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but the moment of opportunity will come when african -- the growing democracy and rule of law, but the kind of economic architecture in which the whole looks sub-saharan africa becomes one common market and south africa becomes the gateway into the common market. >> what kind of a timetable the uc for that? >> three regions have signed up already. east africa, central africa, and southern africa. we would get that market going. west africa will be joined fairly soon. we are thinking about a matter of two years and so for that to be in place and for a common market to be offered to the usa. >> does it help that president obama is the president of the united states right now with the relationship? >> ironically, there is a very favorable reaction, even to president bush because he had really kept the issue of pepfar,
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the african growth and opportunities act, on the table. but that relationship has just multiplied with the emotions that also comes from having a person who traces his roots to kenya in the white house. and so, i think that for the united states, that has been a wonderful thing because it does not have to really put in so many billions of u.s. dollars to ensure security in africa to put down -- that could emerge from africa. i think there is a nice, secure atmosphere that the u.s. can be thankful for. >> we are down to our last 30 seconds, mr. ambassador. what one thing would you like folks who are listening to us to take away from the conversation? >> i want to say among all the export products south africa has come of the most and port and one would be those that relate to the life, a legacy, and values of nelson mandela.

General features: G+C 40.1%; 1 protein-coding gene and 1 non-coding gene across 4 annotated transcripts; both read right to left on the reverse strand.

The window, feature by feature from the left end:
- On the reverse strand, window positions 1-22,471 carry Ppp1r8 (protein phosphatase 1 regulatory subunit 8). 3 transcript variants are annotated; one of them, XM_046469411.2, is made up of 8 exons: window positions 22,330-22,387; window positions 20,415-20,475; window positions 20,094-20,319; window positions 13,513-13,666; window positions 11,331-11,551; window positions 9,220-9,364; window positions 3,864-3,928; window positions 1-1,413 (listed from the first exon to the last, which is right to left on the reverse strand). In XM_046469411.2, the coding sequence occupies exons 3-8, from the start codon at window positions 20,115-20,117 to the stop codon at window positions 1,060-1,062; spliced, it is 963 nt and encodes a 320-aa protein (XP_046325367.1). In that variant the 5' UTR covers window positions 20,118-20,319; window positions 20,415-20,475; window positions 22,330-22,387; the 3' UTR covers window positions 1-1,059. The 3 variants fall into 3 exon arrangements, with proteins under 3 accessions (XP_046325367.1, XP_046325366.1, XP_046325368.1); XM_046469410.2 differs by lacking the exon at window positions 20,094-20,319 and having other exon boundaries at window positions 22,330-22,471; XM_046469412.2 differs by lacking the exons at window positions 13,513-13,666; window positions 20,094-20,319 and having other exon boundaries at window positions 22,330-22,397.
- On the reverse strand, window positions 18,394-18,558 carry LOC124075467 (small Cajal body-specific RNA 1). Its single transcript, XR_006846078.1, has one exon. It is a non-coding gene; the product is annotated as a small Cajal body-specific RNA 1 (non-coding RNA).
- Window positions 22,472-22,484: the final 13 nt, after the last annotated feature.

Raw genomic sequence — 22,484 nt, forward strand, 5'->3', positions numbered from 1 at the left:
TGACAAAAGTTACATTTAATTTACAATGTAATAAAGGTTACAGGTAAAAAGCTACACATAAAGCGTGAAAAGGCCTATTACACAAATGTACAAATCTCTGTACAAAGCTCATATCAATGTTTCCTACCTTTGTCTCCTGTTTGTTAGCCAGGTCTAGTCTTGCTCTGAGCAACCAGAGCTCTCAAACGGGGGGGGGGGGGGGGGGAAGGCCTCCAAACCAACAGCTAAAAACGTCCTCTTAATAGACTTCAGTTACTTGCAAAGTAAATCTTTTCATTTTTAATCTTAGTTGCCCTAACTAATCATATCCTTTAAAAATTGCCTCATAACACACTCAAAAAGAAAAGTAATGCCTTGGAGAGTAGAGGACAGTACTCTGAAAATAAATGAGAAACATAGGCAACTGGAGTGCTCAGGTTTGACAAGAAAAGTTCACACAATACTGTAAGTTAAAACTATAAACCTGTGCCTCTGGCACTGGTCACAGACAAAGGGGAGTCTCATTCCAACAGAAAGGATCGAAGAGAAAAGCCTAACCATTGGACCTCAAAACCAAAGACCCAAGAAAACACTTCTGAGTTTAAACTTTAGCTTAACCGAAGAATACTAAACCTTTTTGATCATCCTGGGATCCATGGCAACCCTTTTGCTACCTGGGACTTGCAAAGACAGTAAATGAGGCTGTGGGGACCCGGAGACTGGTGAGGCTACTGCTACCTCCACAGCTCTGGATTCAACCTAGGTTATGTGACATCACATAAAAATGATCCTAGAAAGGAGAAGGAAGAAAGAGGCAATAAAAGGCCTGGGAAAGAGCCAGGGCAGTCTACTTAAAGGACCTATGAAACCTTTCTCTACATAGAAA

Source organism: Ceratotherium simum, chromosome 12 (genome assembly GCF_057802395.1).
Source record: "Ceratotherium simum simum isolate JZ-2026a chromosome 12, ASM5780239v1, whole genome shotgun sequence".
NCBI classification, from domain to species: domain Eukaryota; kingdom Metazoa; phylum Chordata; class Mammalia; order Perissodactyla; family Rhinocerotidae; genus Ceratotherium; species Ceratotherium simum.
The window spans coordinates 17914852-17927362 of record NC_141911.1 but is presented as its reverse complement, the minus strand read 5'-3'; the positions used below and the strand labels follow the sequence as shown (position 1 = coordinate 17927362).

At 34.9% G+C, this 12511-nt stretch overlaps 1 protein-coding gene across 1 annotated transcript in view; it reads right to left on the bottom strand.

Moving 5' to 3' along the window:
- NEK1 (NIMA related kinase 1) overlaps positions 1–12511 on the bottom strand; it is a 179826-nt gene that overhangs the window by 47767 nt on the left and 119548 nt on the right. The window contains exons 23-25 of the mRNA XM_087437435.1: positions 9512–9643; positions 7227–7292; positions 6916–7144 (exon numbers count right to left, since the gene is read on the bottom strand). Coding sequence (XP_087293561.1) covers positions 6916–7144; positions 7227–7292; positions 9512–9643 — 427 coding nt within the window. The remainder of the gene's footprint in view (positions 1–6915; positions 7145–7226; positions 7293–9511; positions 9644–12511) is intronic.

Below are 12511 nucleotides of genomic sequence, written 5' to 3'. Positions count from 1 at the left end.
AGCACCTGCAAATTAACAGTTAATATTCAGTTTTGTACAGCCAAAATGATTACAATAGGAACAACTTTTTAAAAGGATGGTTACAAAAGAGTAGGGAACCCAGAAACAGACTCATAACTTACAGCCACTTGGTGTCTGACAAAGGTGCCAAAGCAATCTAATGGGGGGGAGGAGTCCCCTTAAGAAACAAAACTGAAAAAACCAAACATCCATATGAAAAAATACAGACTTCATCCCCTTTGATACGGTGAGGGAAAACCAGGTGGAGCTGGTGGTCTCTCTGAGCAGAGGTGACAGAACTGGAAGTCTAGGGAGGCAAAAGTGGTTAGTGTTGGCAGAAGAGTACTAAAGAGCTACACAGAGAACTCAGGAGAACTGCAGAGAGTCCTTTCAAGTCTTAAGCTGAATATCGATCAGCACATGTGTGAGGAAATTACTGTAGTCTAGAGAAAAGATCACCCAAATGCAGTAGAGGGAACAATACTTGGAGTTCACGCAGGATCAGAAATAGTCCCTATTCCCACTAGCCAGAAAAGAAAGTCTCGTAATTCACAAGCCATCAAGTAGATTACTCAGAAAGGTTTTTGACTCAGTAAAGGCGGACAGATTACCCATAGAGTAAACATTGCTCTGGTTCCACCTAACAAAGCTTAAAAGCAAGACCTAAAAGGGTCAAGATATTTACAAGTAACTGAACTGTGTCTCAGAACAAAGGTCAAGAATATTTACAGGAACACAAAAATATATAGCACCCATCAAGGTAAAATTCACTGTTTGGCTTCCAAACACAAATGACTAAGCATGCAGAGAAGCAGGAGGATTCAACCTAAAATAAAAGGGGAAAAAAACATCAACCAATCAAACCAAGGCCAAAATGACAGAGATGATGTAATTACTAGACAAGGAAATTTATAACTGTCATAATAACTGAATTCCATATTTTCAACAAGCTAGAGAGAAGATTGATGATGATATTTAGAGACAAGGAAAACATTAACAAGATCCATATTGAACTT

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we need someone who is known as a peacemaker. we need a world that is a gentler. we need a world that is far more aware of the human instincts between people, and that is what we are going to be doing as our diplomacy in the u.s.a., around the statue of nelson mandela in washington. >> thank you, mr. ambassador. it's terrific education and conversation. >> it has been an absolute pleasure and honor. >> thank you. for information about my new book, "the chance of a lifetime ," an online video for all of "this is america" programs, visit our web site, "this is america" is made possible by -- even national education association. the nation's largest advocate for children and public education.
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poongsan corporation, forging a higher global standard. the ctc foundation, afo communications, and the rotondaro family trust. rotondaro family trust.